The first rain of the new year fell overnight Tuesday and early Wednesday over central Israel, with a few scattered areas in the north and south of the country.
The city of Ashdod clocked the highest precipitation at just over 40mm, according to the Israel Meteorological Service. Other cities in the central region also reported high levels with 35 mm in the Sharon, 25mm in Raanana and 27mm in Ashkelon. Tel Aviv recorded a total of 15mm.
The weather service has put out flash flood warnings for the Dead Sea region and Judean Desert. Hiking trails in the area were closed off to hikers.
While precipitation levels are not unprecedented, the downpour marks the start of what forecasters say will be an abrupt seasonal shift.
After an unseasonably hot start to October, temperatures began to fall Tuesday and are expected to stay low through the end of the week. On-and-off rain showers are likely to drench the north and center until the start of the weekend.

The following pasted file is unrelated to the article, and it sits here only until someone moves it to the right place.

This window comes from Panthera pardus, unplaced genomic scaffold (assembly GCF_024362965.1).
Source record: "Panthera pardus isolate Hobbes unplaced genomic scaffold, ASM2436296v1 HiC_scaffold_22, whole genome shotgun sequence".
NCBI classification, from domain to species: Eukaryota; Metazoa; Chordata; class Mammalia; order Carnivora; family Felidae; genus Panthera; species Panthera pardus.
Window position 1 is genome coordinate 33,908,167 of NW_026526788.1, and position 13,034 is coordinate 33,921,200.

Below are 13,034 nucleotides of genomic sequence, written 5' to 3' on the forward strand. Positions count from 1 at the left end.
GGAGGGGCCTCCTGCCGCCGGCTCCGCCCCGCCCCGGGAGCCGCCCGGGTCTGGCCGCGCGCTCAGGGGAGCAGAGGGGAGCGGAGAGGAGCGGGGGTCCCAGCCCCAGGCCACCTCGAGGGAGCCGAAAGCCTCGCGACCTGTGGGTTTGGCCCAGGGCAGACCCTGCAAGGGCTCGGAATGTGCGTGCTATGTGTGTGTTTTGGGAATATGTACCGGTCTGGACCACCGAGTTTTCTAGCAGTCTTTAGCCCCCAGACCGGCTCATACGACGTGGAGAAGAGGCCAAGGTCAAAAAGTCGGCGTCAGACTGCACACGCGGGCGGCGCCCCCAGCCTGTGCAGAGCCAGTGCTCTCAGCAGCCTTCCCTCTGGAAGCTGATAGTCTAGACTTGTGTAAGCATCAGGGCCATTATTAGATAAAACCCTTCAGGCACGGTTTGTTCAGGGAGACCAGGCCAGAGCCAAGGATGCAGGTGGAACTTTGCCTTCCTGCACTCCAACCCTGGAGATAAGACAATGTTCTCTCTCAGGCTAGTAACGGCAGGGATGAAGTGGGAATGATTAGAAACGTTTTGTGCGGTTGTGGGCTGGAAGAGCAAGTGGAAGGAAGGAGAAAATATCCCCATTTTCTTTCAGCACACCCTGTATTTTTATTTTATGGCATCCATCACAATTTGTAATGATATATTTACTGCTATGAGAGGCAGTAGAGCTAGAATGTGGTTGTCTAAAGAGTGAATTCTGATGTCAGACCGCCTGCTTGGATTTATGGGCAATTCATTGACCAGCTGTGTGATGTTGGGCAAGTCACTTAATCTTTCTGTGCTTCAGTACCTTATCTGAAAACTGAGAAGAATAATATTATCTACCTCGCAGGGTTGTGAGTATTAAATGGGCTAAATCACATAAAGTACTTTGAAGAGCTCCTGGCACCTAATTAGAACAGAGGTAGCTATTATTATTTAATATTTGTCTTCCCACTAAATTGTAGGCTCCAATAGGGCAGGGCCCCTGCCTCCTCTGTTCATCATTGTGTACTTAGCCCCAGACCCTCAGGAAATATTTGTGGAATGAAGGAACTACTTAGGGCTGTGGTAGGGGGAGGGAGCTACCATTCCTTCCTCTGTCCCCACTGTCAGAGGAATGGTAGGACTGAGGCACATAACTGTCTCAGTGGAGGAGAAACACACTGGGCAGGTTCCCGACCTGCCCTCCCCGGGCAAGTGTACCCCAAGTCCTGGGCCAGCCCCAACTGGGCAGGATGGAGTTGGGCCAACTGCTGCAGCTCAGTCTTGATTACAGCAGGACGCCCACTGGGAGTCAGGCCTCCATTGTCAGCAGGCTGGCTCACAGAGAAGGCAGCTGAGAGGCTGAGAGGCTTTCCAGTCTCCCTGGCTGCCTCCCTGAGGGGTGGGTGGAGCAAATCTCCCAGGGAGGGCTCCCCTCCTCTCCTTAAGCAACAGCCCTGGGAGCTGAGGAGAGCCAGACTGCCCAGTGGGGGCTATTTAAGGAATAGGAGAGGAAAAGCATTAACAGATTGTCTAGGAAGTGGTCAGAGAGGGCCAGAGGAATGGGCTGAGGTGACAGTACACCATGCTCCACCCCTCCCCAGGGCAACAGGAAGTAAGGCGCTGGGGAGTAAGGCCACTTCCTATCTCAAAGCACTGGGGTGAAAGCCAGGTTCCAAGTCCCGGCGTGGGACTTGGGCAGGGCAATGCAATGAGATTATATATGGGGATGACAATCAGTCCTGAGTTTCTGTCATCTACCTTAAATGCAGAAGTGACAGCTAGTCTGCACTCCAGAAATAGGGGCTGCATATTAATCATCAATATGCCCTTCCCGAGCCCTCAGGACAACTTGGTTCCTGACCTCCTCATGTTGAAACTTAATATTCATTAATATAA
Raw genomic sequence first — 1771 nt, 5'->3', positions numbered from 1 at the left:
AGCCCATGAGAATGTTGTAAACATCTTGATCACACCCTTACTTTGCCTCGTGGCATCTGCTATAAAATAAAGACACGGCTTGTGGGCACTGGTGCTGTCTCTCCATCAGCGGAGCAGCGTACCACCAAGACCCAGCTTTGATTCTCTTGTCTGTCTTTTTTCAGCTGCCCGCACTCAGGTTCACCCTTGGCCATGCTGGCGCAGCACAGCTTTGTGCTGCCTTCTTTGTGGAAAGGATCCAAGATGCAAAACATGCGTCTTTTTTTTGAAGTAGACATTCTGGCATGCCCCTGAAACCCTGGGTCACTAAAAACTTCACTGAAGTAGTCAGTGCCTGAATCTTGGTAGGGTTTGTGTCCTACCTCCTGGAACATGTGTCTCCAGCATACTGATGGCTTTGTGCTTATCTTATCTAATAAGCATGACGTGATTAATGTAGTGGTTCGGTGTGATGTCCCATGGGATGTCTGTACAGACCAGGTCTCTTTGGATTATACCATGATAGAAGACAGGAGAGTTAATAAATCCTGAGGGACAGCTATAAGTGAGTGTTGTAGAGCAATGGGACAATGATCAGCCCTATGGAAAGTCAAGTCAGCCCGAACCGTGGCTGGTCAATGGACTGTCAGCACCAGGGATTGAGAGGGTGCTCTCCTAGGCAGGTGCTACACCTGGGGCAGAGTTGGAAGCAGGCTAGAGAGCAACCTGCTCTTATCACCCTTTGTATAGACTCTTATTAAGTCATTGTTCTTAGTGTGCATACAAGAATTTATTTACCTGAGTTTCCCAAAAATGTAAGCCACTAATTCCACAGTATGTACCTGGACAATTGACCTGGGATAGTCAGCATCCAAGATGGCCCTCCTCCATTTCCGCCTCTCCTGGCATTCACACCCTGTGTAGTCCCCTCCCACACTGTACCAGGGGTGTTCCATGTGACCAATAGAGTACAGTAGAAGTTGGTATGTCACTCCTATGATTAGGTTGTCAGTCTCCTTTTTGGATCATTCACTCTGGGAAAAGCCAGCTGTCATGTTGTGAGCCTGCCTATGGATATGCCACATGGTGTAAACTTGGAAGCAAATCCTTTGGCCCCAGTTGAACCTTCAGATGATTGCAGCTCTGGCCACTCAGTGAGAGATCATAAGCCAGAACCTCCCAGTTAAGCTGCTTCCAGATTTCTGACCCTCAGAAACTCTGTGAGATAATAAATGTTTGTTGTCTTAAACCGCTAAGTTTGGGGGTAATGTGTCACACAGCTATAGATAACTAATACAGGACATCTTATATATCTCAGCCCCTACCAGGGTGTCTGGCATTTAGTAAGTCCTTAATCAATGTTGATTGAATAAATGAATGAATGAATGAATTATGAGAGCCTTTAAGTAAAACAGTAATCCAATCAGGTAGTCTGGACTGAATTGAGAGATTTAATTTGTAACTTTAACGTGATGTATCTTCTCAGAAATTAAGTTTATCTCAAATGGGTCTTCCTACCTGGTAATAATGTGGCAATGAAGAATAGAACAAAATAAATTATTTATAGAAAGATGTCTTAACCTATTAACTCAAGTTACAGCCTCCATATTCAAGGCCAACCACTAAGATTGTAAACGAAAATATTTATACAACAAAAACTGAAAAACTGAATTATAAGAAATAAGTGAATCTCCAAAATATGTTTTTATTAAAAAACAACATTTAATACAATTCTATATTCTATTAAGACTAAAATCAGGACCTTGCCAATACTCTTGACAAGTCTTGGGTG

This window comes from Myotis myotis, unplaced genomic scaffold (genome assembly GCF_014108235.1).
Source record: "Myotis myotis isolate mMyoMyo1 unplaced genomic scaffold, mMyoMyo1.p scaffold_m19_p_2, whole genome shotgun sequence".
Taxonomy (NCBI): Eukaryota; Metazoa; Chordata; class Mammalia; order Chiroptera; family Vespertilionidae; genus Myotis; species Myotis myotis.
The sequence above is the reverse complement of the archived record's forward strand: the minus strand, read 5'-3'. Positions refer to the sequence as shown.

Blackouts were reported in several cities as rain, coupled with a buildup of dust from a sandstorm that blew through earlier this month, created heavy mud and caused transformers to blow. Shortages were reported in Petah Tikva, Lod, Ashdod, Ashkelon, Beersheba and other locations.
Israel Electric Corporation said it was making every effort to return electricity to affected areas. Customers have been advised to follow progress of repairs via the company’s app, presuming they still have remaining battery on their phones.
The first rain to break the summer dry season has been denoted since Biblical times with a special name — yoreh. It comes around the Sukkot holiday, which ended earlier this week.
Times of Israel staff contributed to this story.